The cables after they are installed receive a final coat of paint. A boatswains chair may be used again which may also later be used for repainting and inspection. Other types of cables other than described may also be used, and the method of installation may vary, but the end configuration is not changed.
For an example the cables might be fabricated to be continuous over the towers supported on saddle supports in the towers and then connected at one end to a long-beam framing member 38 and the other end to a ground anchorage 28 and then tensioned at one or the other end.
For another example, the tensioning of the cables may be made by jacking the cable support in the tower upward either in addition to the tensioning made at the ends of the cables or entirely in this manner.
After all cables are installed the cables may be connected between Cable-Stays by other cross-cables 54 or by struts 54 to dampen any wind induced or earthquake induced vibrations which could develop. (see FIG. 12). This also increases the general stiffness of the roof. Vibration dampers consisting of shock absorbers or rubber ring dampers may also be installed at the cable connection points.
Now after the initial long-beam framing member 38a is installed as described to this point, FIG. 3, a second is installed in like manner from the next adjacent tower leg and intermediate framing 48 is installed, as seen in FIG. 8, by being secured between the long-beam framing members 38. The intermediate framing 48 may be of many different types. It may be open web steel joists, a space frame, or tubular steel joists, or wide flange steel beams, or any other framing system. A tubular steel system is shown in the drawings for the intermediate framing system. The intermediate roof framing 48 by definition is all framing located between the roof long-beam framing members 38.
A safety net is now installed to extend under all cantilevered construction.
The roof construction now proceeds in similar fashion as by the initial framing member installation described above, but with each successive long-beam framing member attached to the end of the last installed long-beam framing member. The procedure repeats itself until one cantilevered section is built out to its distal edge 41. At the open span gap 43 a central long-beam framing member 86 is suspended in tension between the long-beam framing members 38 by Cable-Stays 40 extending to the tower tops. Between this central member 86 and the cantilevered long-beam framing members 38, infill long-beam framing members 88 are installed and connected with connections at either end or at both ends to allow for expansion and contraction from temperature and possibly earthquake and wind and other forces relative movement (see FIG. 16). In this manner the roof is successively built out over the stadium. Alternate sections which might be 100 feet in width are built first so that the constructed unit hangs evenly. Two completed cantilevered sections together with the central intermediate section 84 and infill roof members 87 may be 848' in length spanning the stadium or arena. After the alternate sections are so constructed, FIG. 8, the intermediate framing 48 is installed in these intermediate sections in like manner as the installation of the adjacent framing again using the ground cranes and where desired the top cranes or no top cranes to finish the roof, FIG. 9.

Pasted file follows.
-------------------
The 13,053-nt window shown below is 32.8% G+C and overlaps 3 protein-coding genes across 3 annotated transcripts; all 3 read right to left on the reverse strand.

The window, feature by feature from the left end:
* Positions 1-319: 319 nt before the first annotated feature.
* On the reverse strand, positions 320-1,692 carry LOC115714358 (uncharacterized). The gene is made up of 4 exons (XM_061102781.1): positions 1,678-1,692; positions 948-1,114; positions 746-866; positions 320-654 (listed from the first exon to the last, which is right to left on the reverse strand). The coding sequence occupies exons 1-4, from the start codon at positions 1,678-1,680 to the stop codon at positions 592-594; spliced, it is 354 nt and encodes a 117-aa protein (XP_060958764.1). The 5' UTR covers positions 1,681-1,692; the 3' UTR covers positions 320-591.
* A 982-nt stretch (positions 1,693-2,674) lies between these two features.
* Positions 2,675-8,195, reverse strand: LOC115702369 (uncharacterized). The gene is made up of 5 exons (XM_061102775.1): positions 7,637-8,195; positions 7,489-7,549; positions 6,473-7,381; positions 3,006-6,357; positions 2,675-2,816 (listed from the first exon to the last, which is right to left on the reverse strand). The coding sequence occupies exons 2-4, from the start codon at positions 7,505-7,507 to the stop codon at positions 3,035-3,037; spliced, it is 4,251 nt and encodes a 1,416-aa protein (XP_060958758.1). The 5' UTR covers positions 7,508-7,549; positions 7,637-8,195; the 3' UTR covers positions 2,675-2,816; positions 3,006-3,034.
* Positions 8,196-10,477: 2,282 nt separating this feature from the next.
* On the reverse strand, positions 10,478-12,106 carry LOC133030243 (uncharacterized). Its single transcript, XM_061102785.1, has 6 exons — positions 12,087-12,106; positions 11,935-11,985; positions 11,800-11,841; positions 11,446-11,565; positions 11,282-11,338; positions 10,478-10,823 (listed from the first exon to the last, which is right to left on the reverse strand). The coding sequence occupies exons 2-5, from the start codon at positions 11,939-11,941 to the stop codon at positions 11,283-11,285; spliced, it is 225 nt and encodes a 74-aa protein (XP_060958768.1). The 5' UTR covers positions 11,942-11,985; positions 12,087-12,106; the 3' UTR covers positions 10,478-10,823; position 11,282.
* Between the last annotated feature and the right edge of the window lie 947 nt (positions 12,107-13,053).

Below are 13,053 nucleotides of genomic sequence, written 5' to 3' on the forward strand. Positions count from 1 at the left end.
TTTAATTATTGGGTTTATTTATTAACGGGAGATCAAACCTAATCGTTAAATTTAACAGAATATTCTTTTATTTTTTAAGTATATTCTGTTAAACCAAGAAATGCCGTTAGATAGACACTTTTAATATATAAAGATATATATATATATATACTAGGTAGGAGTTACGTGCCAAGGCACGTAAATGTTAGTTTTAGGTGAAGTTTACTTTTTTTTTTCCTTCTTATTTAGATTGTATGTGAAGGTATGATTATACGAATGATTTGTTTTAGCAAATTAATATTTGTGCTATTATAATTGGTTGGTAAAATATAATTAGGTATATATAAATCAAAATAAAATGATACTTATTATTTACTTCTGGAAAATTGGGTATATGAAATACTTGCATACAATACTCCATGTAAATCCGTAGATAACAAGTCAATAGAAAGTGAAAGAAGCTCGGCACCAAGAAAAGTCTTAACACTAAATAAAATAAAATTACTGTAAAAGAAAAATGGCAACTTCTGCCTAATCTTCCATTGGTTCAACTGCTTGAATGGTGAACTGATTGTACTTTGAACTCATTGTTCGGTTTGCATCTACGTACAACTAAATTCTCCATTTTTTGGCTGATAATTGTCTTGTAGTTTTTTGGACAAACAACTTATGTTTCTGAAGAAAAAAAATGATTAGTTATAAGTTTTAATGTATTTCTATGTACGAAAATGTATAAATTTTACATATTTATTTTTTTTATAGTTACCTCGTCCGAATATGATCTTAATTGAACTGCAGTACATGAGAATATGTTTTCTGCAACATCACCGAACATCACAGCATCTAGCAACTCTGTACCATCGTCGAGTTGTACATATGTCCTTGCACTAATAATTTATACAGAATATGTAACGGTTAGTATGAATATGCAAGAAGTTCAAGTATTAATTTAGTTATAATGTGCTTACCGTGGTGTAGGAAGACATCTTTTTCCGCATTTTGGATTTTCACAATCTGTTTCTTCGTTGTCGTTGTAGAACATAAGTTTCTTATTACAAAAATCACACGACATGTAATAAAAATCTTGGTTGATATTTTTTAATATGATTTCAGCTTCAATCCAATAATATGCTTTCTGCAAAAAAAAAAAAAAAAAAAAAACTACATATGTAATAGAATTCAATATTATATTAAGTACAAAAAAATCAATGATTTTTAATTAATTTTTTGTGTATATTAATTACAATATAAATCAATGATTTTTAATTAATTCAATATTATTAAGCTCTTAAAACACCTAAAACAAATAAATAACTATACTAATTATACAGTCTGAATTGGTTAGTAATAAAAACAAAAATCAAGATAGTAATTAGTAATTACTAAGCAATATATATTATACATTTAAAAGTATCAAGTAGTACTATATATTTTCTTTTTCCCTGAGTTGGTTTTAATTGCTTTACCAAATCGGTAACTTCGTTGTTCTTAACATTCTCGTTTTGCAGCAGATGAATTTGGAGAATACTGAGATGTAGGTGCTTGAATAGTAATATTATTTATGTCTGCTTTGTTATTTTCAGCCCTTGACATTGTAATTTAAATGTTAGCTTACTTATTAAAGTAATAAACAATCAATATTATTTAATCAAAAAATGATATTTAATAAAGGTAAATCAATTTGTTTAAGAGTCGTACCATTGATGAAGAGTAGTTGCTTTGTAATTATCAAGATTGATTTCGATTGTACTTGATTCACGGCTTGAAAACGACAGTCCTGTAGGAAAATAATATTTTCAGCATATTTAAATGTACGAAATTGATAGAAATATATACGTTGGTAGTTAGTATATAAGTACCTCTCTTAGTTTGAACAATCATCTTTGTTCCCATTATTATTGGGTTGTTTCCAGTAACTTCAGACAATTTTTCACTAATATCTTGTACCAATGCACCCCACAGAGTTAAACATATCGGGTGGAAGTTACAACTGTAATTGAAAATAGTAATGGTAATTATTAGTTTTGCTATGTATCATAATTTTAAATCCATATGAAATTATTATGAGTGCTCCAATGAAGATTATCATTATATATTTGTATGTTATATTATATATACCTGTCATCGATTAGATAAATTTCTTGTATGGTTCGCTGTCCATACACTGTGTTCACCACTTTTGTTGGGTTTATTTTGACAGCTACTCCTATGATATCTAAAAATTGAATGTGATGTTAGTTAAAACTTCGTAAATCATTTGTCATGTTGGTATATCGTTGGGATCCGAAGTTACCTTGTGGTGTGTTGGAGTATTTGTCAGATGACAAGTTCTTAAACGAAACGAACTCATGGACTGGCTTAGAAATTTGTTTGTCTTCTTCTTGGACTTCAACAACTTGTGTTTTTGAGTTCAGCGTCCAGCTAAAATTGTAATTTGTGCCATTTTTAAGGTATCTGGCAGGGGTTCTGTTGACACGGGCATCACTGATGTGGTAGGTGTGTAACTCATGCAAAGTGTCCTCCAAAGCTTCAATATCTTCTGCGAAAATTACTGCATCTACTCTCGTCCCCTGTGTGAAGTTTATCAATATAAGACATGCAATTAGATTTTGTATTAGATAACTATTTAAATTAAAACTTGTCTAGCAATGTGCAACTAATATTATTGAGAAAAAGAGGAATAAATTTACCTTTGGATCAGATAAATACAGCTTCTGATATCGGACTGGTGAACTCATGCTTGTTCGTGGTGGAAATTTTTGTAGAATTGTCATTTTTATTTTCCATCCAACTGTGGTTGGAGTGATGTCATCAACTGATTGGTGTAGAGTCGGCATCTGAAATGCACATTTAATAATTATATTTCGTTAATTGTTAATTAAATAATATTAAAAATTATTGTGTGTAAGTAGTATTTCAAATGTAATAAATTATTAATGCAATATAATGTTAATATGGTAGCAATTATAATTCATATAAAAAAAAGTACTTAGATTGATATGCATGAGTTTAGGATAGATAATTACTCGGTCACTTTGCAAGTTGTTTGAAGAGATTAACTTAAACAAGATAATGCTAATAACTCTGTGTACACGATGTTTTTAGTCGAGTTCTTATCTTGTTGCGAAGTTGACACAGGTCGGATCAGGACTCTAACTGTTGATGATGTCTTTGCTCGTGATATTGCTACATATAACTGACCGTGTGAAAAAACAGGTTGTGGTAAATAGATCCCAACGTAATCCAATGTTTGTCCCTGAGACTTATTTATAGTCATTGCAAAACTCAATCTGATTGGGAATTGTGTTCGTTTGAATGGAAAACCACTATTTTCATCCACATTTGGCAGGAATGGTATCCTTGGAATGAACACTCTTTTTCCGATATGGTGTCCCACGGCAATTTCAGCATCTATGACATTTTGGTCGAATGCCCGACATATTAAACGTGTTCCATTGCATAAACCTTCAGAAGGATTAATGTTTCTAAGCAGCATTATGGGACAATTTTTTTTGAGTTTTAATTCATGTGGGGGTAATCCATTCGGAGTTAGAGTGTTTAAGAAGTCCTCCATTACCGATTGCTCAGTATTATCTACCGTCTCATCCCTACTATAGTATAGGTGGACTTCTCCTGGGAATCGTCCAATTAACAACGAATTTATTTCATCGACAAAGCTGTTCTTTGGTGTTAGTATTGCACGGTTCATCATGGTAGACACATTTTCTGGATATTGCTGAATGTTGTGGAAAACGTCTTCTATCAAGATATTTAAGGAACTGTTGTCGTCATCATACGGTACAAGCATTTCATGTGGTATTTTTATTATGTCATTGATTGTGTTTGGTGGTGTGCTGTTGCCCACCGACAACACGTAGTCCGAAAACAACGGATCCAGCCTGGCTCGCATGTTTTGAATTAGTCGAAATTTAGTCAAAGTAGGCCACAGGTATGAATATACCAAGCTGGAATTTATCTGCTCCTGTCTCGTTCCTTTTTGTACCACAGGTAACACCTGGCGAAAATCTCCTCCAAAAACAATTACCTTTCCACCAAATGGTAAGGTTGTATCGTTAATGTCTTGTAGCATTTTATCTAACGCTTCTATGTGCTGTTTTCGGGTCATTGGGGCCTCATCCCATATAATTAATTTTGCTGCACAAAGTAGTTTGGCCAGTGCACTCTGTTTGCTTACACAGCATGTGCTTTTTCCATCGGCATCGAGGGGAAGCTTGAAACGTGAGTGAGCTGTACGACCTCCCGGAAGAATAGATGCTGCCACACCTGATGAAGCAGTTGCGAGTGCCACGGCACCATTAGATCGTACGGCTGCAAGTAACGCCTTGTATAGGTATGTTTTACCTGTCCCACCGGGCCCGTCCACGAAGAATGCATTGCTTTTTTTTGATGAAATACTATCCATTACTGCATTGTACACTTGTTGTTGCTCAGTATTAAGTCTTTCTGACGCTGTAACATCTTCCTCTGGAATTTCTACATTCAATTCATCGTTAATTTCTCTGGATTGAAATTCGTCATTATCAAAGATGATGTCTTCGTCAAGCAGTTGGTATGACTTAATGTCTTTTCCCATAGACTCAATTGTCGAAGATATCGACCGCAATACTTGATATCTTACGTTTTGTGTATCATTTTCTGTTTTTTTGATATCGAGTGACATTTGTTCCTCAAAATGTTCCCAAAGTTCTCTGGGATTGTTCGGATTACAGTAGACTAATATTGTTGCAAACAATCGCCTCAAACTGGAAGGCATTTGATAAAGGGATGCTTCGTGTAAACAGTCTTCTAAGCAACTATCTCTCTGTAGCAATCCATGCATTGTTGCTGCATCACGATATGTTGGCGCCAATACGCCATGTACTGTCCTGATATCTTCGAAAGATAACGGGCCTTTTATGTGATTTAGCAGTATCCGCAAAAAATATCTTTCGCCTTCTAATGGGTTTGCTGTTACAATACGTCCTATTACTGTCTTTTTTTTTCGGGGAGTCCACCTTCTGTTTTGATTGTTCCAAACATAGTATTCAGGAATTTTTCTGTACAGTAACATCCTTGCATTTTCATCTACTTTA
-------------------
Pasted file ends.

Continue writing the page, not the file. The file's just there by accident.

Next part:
The roof is constructed as above from two sides of the stadium and spanned at the middle by the intermediate section 84 and infill members 87. It is built either from both sides simultaneously or one side at a time.
Now hold-down and sidesway cables 56 are installed as needed between the roof edge and the ground or stadium structure From FIG. 1 it will be seen that the long-beams 38 and the resultant roof sections slope upward from the towers to the central portion of the roof and that the roof also slopes laterally from the central area to the edges. The outermost beams 38 to which the cables 58 are joined are essentially horizontal.